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South West England
Location: In the Bristol Channel, 11 miles north of Hartland Point, 25 miles west of Ilfracombe.
Grid Reference: SS 135 455
The Lundy IPA is of great importance for its vascular plants, marine algae and lichens.
The island is about 5km long and 1 km wide, lying on a north south axis, the west being very exposed to the weather while the east is more sheltered. Cliffs, mainly granite, rise to a plateau. Its granite and slate reefs make the area a marine algae hotspot, with as many as 300 species recorded.
Plants you may see when visiting the IPA
Patches of grassland are spread amongst the cliffs, which are otherwise bare. Near the landing beach on the eastern side, the Lundy cabbage may be found whilst the south eastern cliffs support the balm–leaved figwort. Dry heath vegetation covers large parts of the plateau: waved calluna predominates at the northern end; principally, on the western side there are tussocky areas of Yorkshire fog and thrift.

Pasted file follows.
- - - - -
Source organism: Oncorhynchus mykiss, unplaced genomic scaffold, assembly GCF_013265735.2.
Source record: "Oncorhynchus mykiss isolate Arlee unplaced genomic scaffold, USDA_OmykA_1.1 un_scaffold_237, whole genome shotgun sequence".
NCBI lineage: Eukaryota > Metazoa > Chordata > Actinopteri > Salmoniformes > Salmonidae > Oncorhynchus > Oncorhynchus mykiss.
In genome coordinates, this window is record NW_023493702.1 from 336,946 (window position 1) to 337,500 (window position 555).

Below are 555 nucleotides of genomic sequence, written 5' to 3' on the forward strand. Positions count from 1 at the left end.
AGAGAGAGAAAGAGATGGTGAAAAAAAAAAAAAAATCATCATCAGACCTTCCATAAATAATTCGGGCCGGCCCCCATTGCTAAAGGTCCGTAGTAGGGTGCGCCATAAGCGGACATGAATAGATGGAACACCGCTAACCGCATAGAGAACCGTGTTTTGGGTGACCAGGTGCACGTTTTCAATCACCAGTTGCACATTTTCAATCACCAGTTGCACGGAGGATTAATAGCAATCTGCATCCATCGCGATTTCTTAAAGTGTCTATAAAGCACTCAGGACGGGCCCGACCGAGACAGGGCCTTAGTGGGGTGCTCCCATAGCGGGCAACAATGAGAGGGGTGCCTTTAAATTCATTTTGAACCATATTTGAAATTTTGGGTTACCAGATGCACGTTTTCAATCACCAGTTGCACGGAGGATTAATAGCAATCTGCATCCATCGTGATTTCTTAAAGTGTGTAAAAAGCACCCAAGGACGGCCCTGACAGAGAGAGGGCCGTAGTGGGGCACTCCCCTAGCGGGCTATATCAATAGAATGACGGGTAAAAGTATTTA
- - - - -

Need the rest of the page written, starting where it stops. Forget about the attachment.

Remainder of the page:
A wide variety of lichens, numbered at 350 species and including the largest population of the golden hair lichen in the United Kingdom, may be found at the north end of the island.
There are ferry services from Bideford or Ilfracombe according to tides up to 4 days a week between March and the end of October.
For additional scientific information on why Lundy has been identified as an IPA, including details of existing protection, landuse and threats to the site please click here